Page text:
Making school buildings more energy efficient does more than help cut electricity, gas and water bills. Over the long term, the money saved could help schools improve education and expand jobs, according to the US Green Building Council (USGBC).
“Why green our schools?” asks Rachel Gutter, director of the USGBC’s Center for Green Schools. “Three words: education, sustainability and jobs.”
Greener schools produce tax and energy savings that can leave more money for equipment, books and teachers. The USGBC points to reports that show more efficient schools save an average of $100,000 per year in operating costs, and use 33 percent less energy and 32 percent less water than conventional school buildings. Those savings could cover the salaries for two new teachers per school, help pay for 200 new computers or buy 5,000 new textbooks.
Extended to every new school built and every existing school that’s renovated, improved efficiency could save $20 billion in energy costs alone over the next 10 years.
To recognize US schools that have made an effort to become more efficient, the USGBC and United Technologies Corp., the founding sponsor of the council’s Center for Green Schools, have awarded its first-ever Best of Green Schools list. The 2011 winners in each category include:
- Moment for the Movement – The US Department of Education’s Green Ribbon Schools program, which is the first comprehensive and coordinated federal initiative to focus on the intersection of environment, health and education.
- Region – Sacramento, where Mayor Kevin Johnson helped to bring together mayors and superintendents from across northern California to create a $100 million revolving loan fund for green school retrofits.
- State – Ohio, which leads the nation in green school projects, with 315 LEED-registered and certified projects, and 19 schools registered in 2011 alone.
- City – Philadelphia, where the school district made “significant steps” this year to green the city’s 291 public schools.
- School – Lake Mills Middle School in Lake Mills, Wisconsin. In March 2011, it became the first public school in the nation to achieve LEED Platinum certification.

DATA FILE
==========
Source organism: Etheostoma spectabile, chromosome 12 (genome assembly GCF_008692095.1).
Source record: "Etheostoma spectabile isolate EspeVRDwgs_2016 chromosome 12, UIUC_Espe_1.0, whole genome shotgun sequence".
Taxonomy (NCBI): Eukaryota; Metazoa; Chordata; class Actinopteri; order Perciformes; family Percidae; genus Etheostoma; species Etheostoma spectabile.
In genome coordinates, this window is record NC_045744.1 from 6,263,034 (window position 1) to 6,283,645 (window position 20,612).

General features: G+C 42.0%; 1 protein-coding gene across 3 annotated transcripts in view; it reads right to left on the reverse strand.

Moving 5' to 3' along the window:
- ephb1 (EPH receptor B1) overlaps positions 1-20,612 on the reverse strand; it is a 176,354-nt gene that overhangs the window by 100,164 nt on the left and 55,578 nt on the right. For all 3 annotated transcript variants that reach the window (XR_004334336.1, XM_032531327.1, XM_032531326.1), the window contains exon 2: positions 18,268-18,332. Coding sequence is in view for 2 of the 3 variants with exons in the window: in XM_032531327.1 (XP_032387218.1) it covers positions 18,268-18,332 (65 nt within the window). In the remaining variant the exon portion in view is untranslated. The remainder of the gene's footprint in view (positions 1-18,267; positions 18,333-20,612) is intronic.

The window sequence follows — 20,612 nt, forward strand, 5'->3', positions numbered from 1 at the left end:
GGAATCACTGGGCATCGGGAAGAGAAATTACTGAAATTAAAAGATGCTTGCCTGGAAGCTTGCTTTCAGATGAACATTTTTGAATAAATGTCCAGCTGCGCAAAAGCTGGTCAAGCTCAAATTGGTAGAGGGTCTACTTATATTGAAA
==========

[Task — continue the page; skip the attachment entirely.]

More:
- Higher Ed Innovator – University of Texas at Dallas. The University’s new LEED Platinum Student Services Building features terra-cotta shades on the exterior to provide a unique energy-efficient shading strategy, and was built $1.1 million under budget.
- Collaborators – Kentucky Representatives Jim DeCesare (R) and Mary Lou Marzian (D), for working with their colleagues in the Kentucky General Assembly to unanimously adopt resolutions in support of green schools, and for encouraging other states to work across party lines on similar efforts.
- Convener – Boston: In September 2011, Mayor Thomas M. Menino hosted the Research Summit on Childhood Health and School Buildings, which brought together a team of interdisciplinary researchers to explore the connection between school facilities and student health. Boston’s public school district is also home to one of the first Center for Green Schools Fellows — a coordinator who will work with the district for three years to advance whole-district sustainability initiatives.
- Policy-makers – District of Columbia City Council. In May 2010, the Washington, DC, council unanimously passed the Healthy Schools Act of 2010, building upon the district’s existing LEED Silver requirement and encouraging schools to achieve LEED Gold certification. In 2011, the council also began participating in the US Department of Education’s Green Ribbon Schools program, making DC the first — before any state — to sign up for the voluntary federal program.
- K-12 Innovation – A public-private partnership in Illinois this past March released a report outlining a plan to green all K-12 schools in the state.